The BDF Boot camp in Cayo Camp Belizario has endured some body blows from the disgruntled families members of the youths enrolled or formerly enrolled at the camp. They alleged that the BDF used excessive force on the youths. But in response to that, the BDF deflected those allegations and stated that disciplinary actions had to be taken to control the youths who had launched into an all out gang war at Camp Belizario.

But while that’s what went wrong at the camp – yesterday when we visited, we also tried to find out what was going right. Courtney Weatherburne has that story:…

Courtney Weatherburne Reporting

The environment at Camp Belizario is not your usually boot camp setting. The serene, spacious setting inspires a sense of relief and relaxation. But while it is a quite inviting environment, it speaks nothing of the regimentation that governs the camp.

We took a tour of the facility to get a picture of what really happens at Camp Belizario.

Sports and Physical training are an integral part of the program.
When we visited, we saw the youths interacting freely without any sign of hostility, but getting them to this pointhas not been an easy task for the BDF.
The soldiers demand and enforce discipline: it means waking up at dawn, making up their beds to military specification and scrubbing the bathrooms.

Brigadier General David Jones, BDF Commander

"They were saying no, even their parents don't tell them what to do like that, so why should we listen to you? So that was the initial dilemma when we got here with these kids."

It didn’t go down easy for youths who have been cultured to defend their turf. Two explosive brawls erupted and to de-escalate tensions, the BDF transferred 16 youths to D’Silva Camp in Mountain Pine Ridge.

Lt. Col. A. Loria, Camp Commander

"I will say that they were not ready to integrate with the younger kids, so we had to separate them and the only we could have done that is to send them to D’Silva; We have another camp there so they can be separated. "

And while the 16 youths are back and re-integrating, they’re only here for four to 6 weeks – hardly enough for a personal transformation:

Brigadier General David Jones

"This programme, I believe should need to be a minimum of a year or even 2 years for some of these kids. Just get them away completely from that environment."

But in the little time they have, they are loading them up with lessons in clean living:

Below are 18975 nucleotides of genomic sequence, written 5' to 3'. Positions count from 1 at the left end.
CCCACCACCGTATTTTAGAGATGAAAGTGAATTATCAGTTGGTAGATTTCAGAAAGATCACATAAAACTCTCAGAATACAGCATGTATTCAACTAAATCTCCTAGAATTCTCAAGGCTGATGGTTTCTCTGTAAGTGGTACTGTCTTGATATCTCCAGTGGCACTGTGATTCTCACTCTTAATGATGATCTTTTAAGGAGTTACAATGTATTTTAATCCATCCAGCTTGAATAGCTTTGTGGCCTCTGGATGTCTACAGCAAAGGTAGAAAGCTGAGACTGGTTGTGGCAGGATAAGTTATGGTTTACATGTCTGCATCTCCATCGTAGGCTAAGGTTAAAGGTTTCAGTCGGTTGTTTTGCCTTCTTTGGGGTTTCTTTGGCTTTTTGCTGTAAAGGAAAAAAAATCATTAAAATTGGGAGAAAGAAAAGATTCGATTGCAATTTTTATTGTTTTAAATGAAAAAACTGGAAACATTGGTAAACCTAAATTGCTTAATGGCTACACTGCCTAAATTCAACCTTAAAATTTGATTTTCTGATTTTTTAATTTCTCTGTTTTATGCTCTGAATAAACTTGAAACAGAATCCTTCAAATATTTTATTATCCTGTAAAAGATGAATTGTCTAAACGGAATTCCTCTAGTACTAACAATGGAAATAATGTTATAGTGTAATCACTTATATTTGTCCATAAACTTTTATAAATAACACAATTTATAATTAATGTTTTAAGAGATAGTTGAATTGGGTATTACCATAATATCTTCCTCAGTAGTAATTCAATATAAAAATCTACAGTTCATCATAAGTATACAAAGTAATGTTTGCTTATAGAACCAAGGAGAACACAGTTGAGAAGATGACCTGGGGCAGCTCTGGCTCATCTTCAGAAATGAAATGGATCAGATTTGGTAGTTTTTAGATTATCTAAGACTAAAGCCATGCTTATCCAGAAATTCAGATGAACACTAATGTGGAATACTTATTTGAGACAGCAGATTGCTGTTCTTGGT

Brigadier General David Jones

"This is not the purview in the Belize Defence Force, this is not one of our tasks. We've been tasked to get it done, and as good soldiers we will do our best to get it done. We know how to enforce discipline but commensurate with that what we ensure we do is to get the people with the expertise to come in; People who are professional counsellors, people who know a bit about psychology, people from in that who know about drugs, drug related incidences to come in and speak to these kids."

But, might these boy soldiers not also make good BDF soldiers?

Brigadier General David Jones

"Well most of these kids are underaged. This is a start for them, the discipline because, before going to work on the border, before becoming a soldier you need to be trained and when you become a soldier it means you have that level of discipline and you have learnt the different skills. These kids at the moment don't have the level of discipline and they don't have the skills but with time these kids can learn, have that discipline and that anger can be channeled for a positive use of the country, but that is a way off. Can we achieve it? Yes, we definitely can."

But right now Jones just wants them to consider non violence:

Brigadier General David Jones

"6 weeks, after this 6 weeks is over they may work exactly to how we want. The problem will be when they go back into society, what will happen when they go back there? Is it enough for them to change their mentality when they go there. We want these guys to go back into society, back to Belize City with a different mentality than what they came here with. To solve problems peacefully instead of violence being the first resort."

53 youths started the camp and 30 remain. Or make that 29, because while we were there one more left. His story is interesting because he was just picked up by police and taken to the camp without the consent or knowledge of his mother. Police either got him to sign the authorization, or just sent him up – a kind of state abduction, which we have learned, has happened in more than one case.

Channel 7